By Ellson Quismorio
House Speaker Pantaleon Alvarez admitted to “sharing the doubt” of the opposition regarding the constitutionality of the proposed Bangsamoro Basic Law (BBL).
“As a lawyer, I share that doubt. Talaga namang nasa Constitution yung ARMM eh (It’s true that the creation of the ARMM is in the Constitution),” Alvarez told House reporters Wednesday, just a few hours after the chamber passed the substitute bill on the BBL on second and third reading.
The reference bill was the Speaker’s own House Bill (HB) No.6475, which was earlier adopted by a tri-committee tasked to handle all BBL-related measures filed in the 17th Congress.
Last week, opposition member Albay 1st district Rep. Edcel Lagman, a fellow lawyer, said that the BBL is unconstitutional because the entity that it seeks to dissolve– the Autonomous Region in Muslim Mindanao or the ARMM–was created by the Constitution itself.
“We cannot abolish the ARMM by mere legislation,” Lagman said.
The Bangsamoro jurisdictional entity to be established in the far south under the BBL will replace the ARMM.
Despite sharing Lagman’s reservation, Alvarez acknowledged that as members of the House of Representatives, they are mandated to pass measures that are constitutionally sound.
“We believe that what we are doing here is constitutional. But nobody can stop anyone from filing or questioning the constitutionality of a law,” he pointed out.
Alvarez said that as legislators, it’s ultimately their job to tackle proposed laws that are put in front of them and not decide on questions regarding their constitutionality.
“Parang quo warranto yan. Hayaan mong ang Supreme Court ang mag-decide dyan. Hindi kami yung magsasabi kung constitutional yan o hindi. Basta kami, may proposal, ito, BBL as a substitute doon sa ARMM law, so gagawin namin.”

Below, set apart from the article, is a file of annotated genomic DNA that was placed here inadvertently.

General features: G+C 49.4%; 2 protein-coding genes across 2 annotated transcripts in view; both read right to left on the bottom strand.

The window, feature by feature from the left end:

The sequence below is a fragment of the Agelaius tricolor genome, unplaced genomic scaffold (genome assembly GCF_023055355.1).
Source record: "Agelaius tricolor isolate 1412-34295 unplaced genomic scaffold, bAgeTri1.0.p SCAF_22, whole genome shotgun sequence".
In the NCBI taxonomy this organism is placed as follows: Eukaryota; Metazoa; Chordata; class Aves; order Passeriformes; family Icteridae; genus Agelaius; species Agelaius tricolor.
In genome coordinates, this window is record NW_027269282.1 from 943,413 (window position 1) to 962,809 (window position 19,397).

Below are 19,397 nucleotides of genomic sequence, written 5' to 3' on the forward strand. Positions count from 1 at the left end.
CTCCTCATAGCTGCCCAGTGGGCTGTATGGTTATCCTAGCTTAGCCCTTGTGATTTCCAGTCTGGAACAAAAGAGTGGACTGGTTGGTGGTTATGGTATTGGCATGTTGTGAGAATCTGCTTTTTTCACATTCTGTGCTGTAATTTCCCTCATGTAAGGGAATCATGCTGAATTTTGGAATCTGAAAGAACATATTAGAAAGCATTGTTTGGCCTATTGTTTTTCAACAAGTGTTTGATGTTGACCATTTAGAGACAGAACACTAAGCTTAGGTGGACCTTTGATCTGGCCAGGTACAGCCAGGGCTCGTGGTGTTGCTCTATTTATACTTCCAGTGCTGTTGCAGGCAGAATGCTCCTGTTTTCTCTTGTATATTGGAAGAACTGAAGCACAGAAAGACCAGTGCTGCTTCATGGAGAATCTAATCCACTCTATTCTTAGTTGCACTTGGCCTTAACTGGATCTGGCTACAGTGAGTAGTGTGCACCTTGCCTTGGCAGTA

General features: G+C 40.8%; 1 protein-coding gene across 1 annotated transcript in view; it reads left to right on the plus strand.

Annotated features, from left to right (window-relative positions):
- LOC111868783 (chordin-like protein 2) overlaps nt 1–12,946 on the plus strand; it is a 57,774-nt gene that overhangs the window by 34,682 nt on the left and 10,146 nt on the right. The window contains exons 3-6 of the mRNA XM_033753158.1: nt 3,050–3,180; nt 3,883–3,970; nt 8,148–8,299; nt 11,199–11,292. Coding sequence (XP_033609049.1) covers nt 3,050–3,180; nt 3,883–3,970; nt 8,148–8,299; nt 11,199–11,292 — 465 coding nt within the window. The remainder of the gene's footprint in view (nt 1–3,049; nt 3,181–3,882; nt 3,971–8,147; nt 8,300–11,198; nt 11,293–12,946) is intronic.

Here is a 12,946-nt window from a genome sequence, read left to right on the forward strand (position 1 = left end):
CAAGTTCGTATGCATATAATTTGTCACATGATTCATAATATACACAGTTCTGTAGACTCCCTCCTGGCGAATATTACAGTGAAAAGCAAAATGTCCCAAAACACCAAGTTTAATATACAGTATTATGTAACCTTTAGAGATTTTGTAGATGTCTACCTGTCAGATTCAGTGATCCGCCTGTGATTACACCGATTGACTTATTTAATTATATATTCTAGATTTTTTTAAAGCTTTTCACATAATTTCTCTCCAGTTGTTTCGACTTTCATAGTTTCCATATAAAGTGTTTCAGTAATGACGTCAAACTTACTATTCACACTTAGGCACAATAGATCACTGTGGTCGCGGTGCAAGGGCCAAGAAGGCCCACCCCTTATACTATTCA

(It’s like the quo warranto case. Let the Supreme Court decide on it. We won’t be the ones to say whether it’s constitutional or not. For our part, there’s a proposal for the BBL to substitute the ARMM law, so that’s what we’ll do.)
The Davao del Norte 1st district representative added: “Anybody can question yung constitutionality nung gagawin namin (the constitutionality of what we will do). Again, Supreme Court pa rin yung magdedecide kung inconsistent with the Constitution yung ngang pagpalit with the ARMM law (It’s the Supreme Court that will decide whether or not replacing the ARMM law is inconsistent with the Constitution).”
During Wednesday’s session, 227 congressmen voted to approve the substitute bill on third and final reading. Eleven voted “no” while two abstained.
Asked by a reporter what would happen in case the SC strikes down the BBL, Alvarez said: “Wala tayo magagawa dyan (We can’t do anything about that), we just have to accept it. Kasi sila naman ang final interpreter of laws (They are the final interpreter of laws).”
Anak Mindanao Party-List Rep. Amihilda Sangcopan, a vice chairperson of the Peace, Reconciliation, and Unity Committee, agreed with the Speaker in that only the SC can rule on the issue of constitutionality on the BBL.
But the lady lawmaker insisted Thursday that the House has done everything it can to make the proposed statute survive a challenge before the High Court.
“Hayaan po natin ang Supreme Court na mag-decide kung constitutional or unconstitutional ang BBL. Pero sa level po namin ay ginawa na po namin lahat para lahat ng constitutional infirmities ay ma-address (But on our level, we’ve already done everything to address all constitutional infirmities),” Sangcopan said.
The Peace, Reconciliation and Unity Committee is part of the tri-panel on the BBL, the other two being the Local Government Committee and the Muslim Affairs Committee.
The BBL is the enabling law of the 2014 Comprehensive Agreement on the Bangsamoro (CAB) between the Philippine government and secessionist group Moro Islamic Liberation Front.
It was aggressively pushed by the previous Aquino administration, but its plethora of unconstitutional provisions coupled by the unfortunate January 2015 Mamasapano, Maguindanao siege doomed its passage.